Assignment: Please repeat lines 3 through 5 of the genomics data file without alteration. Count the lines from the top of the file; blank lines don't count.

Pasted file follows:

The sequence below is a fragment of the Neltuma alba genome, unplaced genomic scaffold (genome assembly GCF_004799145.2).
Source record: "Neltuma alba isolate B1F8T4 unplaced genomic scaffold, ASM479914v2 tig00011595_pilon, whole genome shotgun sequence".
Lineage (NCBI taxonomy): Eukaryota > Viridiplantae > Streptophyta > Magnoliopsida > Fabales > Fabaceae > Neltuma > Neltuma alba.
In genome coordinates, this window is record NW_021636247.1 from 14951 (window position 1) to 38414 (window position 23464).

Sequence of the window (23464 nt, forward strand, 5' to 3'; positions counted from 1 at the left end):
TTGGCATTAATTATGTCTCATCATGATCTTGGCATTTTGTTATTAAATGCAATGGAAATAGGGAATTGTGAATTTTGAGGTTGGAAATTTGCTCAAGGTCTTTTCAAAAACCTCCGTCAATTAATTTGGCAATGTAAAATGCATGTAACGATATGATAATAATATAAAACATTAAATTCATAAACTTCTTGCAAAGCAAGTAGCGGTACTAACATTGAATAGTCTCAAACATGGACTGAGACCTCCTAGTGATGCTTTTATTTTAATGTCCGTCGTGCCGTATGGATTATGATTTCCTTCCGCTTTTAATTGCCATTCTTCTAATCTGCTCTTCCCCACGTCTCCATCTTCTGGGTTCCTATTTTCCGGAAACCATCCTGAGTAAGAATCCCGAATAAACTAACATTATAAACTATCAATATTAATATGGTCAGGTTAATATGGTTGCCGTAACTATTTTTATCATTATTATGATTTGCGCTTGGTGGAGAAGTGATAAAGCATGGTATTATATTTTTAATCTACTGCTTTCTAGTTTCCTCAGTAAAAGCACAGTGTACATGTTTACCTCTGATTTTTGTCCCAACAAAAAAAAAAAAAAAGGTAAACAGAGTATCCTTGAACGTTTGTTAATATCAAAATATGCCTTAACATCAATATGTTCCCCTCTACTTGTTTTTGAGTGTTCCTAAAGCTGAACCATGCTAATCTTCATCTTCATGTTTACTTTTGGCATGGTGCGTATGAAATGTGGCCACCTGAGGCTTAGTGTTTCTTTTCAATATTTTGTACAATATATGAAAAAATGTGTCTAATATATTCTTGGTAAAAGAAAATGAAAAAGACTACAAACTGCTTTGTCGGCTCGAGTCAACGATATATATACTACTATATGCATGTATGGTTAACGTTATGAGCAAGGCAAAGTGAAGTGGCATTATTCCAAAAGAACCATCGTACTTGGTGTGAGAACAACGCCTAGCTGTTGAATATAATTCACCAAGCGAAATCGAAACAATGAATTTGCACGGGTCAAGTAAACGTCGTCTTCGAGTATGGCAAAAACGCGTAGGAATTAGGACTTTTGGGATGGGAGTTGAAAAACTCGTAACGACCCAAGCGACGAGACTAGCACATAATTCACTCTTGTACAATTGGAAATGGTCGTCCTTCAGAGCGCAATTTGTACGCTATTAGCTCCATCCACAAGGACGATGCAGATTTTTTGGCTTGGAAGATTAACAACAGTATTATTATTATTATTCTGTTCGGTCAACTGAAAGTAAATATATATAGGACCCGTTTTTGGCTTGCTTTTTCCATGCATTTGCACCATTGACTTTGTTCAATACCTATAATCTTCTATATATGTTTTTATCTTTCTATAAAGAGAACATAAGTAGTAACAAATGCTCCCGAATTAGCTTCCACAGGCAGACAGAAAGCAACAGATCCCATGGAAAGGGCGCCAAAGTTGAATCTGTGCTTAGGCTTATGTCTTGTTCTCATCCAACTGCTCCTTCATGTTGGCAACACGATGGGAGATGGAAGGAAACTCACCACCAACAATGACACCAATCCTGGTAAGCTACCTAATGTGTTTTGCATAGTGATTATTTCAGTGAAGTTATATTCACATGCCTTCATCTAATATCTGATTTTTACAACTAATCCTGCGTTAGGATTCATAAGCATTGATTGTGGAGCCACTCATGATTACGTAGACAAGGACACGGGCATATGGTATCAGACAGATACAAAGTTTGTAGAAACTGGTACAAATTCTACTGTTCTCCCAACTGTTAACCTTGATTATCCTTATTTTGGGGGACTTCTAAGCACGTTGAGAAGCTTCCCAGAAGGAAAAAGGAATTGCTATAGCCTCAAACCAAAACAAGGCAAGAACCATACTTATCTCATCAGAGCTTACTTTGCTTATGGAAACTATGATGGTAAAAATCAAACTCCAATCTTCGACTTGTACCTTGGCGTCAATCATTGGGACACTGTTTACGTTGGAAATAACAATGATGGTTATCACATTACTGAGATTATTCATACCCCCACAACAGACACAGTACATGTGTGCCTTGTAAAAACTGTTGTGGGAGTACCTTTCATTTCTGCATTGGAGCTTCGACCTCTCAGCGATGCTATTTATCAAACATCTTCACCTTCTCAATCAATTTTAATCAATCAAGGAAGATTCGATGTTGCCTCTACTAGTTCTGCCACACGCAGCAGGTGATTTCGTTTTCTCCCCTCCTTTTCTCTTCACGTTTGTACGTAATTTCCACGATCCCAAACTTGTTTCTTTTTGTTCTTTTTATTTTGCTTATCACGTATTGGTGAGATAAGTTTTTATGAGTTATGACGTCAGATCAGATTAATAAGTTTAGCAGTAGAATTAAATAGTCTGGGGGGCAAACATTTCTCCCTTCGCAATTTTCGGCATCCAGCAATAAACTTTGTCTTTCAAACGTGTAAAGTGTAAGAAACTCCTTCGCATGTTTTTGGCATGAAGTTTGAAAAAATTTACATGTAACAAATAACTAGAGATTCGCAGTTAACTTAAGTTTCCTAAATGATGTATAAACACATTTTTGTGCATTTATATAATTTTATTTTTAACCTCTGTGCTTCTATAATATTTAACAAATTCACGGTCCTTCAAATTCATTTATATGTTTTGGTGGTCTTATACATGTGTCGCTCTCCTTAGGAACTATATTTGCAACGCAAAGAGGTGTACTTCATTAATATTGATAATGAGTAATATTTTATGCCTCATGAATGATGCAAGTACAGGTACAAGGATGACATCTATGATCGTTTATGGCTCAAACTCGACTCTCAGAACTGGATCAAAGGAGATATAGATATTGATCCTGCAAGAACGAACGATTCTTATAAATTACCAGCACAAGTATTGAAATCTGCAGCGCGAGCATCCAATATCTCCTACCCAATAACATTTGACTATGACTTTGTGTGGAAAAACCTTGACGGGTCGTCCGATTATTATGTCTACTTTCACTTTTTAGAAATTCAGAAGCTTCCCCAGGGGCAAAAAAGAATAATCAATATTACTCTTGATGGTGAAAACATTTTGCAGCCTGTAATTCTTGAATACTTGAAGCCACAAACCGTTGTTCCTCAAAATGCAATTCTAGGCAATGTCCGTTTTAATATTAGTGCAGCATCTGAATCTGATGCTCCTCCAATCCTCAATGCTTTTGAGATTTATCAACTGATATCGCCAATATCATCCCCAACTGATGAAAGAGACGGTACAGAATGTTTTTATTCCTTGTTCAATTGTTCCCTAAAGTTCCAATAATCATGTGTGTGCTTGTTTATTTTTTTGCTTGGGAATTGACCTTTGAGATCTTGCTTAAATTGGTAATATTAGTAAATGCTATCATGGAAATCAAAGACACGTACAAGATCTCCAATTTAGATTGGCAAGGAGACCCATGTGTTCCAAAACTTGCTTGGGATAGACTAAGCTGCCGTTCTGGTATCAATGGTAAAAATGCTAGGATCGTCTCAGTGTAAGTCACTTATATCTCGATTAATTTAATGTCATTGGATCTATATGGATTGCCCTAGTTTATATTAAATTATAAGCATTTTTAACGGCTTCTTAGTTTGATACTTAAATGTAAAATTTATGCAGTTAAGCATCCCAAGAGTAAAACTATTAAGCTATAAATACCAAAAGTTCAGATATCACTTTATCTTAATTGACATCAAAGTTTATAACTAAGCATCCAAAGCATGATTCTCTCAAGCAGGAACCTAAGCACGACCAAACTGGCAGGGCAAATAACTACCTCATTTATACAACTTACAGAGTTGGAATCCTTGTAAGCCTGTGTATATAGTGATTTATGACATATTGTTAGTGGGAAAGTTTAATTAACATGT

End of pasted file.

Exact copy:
Lineage (NCBI taxonomy): Eukaryota > Viridiplantae > Streptophyta > Magnoliopsida > Fabales > Fabaceae > Neltuma > Neltuma alba.
In genome coordinates, this window is record NW_021636247.1 from 14951 (window position 1) to 38414 (window position 23464).

Sequence of the window (23464 nt, forward strand, 5' to 3'; positions counted from 1 at the left end):